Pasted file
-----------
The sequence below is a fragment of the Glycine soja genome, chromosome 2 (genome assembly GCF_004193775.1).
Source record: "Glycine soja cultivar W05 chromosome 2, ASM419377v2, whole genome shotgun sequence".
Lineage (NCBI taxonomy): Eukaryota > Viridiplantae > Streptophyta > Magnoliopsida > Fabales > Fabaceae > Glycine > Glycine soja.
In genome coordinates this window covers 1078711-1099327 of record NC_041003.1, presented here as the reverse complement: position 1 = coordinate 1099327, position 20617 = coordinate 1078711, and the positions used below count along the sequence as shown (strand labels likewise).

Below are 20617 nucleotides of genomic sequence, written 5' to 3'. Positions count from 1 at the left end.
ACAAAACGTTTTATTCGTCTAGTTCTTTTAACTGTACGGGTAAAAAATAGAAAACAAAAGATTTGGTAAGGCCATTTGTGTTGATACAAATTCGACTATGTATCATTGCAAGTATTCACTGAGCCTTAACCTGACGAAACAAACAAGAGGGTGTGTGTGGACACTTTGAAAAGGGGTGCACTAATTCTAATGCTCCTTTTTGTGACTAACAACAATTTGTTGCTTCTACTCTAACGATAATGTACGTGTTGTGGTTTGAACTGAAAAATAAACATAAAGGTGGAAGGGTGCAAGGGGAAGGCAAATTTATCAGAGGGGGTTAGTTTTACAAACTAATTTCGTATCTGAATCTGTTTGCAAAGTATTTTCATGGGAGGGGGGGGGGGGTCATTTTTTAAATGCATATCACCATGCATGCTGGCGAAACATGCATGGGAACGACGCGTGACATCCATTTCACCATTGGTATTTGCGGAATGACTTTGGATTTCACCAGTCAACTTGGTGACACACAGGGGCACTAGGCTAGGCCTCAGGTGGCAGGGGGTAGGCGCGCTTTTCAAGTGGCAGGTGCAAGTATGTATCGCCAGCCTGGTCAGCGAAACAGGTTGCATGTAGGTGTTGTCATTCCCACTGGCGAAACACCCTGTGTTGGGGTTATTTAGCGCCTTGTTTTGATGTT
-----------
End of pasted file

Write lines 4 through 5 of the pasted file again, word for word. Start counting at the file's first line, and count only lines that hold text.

In genome coordinates this window covers 1078711-1099327 of record NC_041003.1, presented here as the reverse complement: position 1 = coordinate 1099327, position 20617 = coordinate 1078711, and the positions used below count along the sequence as shown (strand labels likewise).

Below are 20617 nucleotides of genomic sequence, written 5' to 3'. Positions count from 1 at the left end.